“We cannot silently watch as the Interior Ministry carries out active antirevolutionary activities” Dmytro Yarosh, leader of ultranationalist group Right Sector, said at a press conference on Tuesday in Kiev. Yarosh lashed out at the killing of activist Oleksandr Muzychko, and said authorities responsible should be made to pay the price. He demanded the immediate resignation of Interior Minister Arsen Avakov. (Efrem Lukatsky/AP)

In this tale of finger pointing and divergent narratives, there appear to be just two agreed upon facts.

First, sometime in Tuesday’s early morning gloom, a pugnacious bear of a man named Oleksandr Muzychko took at least one bullet to the chest and bled out on a sodden piece of earth in western Ukraine.

Second, in death Muzychko is as controversial as he was in life.

It’s still unclear who killed the rightist Muzychko — who spearheaded recent protests that consumed Ukraine and ousted President Viktor Yanukovych — and why. Was it assassination? Was it a police bust gone wrong? Was Muzychko, who went by the name Sashko Biliy, just a petty thug who tortured and murdered dozens? Or was he patriot who helped unshackle Ukraine from a despot?

epa04139860 A picture made available on 25 March 2014 shows Aleksandr Muzychko, the ultra-right militant leader in Ukraine, at the West-Ukrainian city of Rivne, Ukraine, 21 February 2014. Aleksandr Muzychko, aka Sashko Bilyi, was on early 25 March reportedly shot dead in western Ukraine. According to Ukraine’s Interior Ministry officials, Muzychko was shot during a police raid. EPA/ALEKSANDR KURSIK / UNIAN Aleksandr Muzychko, the ultra-right militant leader in Ukraine at the West-Ukrainian city of Rivne, Ukraine on February 12, 2014.(ALEKSANDR KURSIK/EPA)

The Ukrainian government portrays Muzychko, who was recently recorded grabbing a man by the necktie and shouting obscenities, as a dangerous vigilante. A deputy interior minister on Tuesday said Muzychko had been wanted in Ukraine for more than a month for “criminal activities.” And when police found him and his “criminal gang” at a cafe nearing midnight on Monday, they tried to arrest him.

There were “shouts of ‘Stop! Stop! Police!’ [Muzychko] fled, jumping through a window, and opened fire,” the official said. Cops responded, the government claims, and killed him. “He was still alive as they were arresting him,” a deputy minister said. “But then the paramedics who arrived at the scene found that he had died.”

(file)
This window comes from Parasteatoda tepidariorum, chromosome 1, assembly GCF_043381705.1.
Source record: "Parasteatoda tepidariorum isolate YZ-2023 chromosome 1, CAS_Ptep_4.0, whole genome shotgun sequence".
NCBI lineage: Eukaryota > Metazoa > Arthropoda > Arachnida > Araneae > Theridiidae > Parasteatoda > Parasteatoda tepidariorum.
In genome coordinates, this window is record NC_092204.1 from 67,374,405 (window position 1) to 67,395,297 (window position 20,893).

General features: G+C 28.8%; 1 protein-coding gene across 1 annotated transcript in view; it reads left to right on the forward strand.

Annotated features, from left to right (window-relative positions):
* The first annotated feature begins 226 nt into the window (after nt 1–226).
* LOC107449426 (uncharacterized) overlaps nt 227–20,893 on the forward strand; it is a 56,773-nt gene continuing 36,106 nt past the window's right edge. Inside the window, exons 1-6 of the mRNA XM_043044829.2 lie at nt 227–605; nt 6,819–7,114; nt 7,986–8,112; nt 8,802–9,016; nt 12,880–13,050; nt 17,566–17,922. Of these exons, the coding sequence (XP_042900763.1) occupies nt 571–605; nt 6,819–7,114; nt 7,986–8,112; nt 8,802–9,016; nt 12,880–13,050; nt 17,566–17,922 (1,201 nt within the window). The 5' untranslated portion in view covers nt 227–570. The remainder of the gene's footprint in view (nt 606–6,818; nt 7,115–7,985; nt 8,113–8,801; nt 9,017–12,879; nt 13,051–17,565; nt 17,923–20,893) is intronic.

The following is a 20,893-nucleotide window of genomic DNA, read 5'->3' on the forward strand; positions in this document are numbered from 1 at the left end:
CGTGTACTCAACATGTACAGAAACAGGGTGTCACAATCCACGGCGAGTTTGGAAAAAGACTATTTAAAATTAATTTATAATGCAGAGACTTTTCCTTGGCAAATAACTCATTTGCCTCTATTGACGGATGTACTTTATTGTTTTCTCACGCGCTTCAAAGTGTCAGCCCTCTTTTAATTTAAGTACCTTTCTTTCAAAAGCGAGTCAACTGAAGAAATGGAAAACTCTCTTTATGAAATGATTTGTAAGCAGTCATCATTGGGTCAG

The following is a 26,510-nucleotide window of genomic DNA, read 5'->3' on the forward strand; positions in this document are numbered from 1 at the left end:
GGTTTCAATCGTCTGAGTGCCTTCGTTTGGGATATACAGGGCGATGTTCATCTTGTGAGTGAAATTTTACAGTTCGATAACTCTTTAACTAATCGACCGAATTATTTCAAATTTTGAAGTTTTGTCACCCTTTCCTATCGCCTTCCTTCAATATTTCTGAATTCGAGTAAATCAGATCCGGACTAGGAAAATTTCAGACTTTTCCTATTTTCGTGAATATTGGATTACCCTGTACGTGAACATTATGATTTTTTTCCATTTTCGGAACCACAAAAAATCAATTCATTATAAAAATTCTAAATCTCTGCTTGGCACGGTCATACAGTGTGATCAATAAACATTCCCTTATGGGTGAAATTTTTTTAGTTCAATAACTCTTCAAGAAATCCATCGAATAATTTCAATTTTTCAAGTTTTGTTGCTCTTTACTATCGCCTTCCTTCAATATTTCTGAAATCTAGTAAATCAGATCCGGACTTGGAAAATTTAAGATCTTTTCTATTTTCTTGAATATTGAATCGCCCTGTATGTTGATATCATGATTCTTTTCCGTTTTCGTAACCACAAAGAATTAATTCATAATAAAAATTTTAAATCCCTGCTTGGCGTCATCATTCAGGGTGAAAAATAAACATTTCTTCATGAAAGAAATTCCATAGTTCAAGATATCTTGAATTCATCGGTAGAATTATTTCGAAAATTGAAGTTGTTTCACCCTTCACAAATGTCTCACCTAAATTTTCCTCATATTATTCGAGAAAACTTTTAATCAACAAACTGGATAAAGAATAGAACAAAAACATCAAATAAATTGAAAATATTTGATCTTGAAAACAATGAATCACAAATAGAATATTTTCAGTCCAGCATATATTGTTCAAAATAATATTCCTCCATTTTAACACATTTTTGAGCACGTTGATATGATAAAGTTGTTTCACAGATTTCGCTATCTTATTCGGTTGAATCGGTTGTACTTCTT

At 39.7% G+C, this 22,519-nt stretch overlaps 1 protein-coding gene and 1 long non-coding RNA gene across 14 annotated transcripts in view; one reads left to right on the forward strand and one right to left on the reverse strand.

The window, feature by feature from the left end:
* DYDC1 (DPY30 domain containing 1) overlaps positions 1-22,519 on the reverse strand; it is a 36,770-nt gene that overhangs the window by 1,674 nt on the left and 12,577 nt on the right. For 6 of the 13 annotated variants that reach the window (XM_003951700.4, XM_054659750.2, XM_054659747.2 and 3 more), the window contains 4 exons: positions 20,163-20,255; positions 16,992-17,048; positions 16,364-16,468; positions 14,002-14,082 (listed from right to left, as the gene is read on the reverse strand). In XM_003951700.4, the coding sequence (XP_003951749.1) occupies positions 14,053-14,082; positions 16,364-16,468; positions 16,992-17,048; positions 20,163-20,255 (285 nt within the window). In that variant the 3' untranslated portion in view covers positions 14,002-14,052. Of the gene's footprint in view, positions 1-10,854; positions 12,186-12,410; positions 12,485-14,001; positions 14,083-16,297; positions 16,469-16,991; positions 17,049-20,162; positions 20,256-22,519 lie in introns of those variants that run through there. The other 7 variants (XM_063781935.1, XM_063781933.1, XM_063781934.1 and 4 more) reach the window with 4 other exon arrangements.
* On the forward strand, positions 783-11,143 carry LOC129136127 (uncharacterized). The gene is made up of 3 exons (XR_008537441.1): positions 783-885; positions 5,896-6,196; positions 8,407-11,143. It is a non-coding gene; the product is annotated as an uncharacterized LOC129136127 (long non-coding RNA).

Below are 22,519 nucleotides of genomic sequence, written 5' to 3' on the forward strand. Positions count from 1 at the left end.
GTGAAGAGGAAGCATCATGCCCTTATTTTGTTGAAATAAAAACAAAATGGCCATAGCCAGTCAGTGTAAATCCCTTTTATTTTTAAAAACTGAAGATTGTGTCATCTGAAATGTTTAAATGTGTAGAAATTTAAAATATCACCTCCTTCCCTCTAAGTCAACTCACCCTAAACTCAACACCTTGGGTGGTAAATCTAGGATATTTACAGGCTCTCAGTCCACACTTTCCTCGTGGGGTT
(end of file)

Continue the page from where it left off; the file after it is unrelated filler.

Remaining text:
Wrong, says Muzychko’s ultra-nationalist group Right Sector. It alleges Muzychko had no idea he was wanted for anything. “The shooting of Muzychko is an assassination ordered by the [Ukraine Interior] Minister,” asserted a spokesperson for Right Sector, a group that boasts between 5,000 and 10,000 members and distrusts both the West and Russia. “Muzychko never received any notices concerning criminal offences and was never summoned anywhere.”

Another Right Sector official said: “We will avenge ourselves … for the death of our brother. The shooting of Sashko Biliy is a contract killing ordered by the minister.”

Right Sector leader Dmytro Yarosh, who’s plotting a run for president, affirmed the threat. “We cannot silently accept the Ukrainian Interior Ministry’s active counterrevolutionary activities,” he said Tuesday, demanding the dismissal of the interior minister and arrest of those involved in his pal’s killing.

“Any threats addressed to the Head of the Interior Ministry, any threats to use force, are lawless and jeopardize stability in all regions of Ukraine,” a government official said in a statement provided to the ITAR-TASS news agency.

The conflicting accounts — and the vows of vengeance — underscore the instability confronting Ukraine’s fledgling government. Right Sector helped oust Yanukovych, but so far the opposition-led coalition hasn’t persuaded it or any other militia groups to disarm, the Guardian reports. What’s more, Right Sector’s involvement in the protests has backfired in some ways. Rumors of its fascist extremism gave Russian President Vladimir Putin fodder to denounce Ukraine’s nascent government as an assembly of thugs. Before his annexation of Crimea, he cited such ideology as one reason he needed to protect ethnic Russians there, who were ostensibly in danger.

And now, on the heels of Russia’s annexation of Crimea and amid daily warnings Putin wants more territory, Muzychko’s killing and subsequent vows of reprisal have pushed the country into deeper unrest — likely the last thing any new government wants.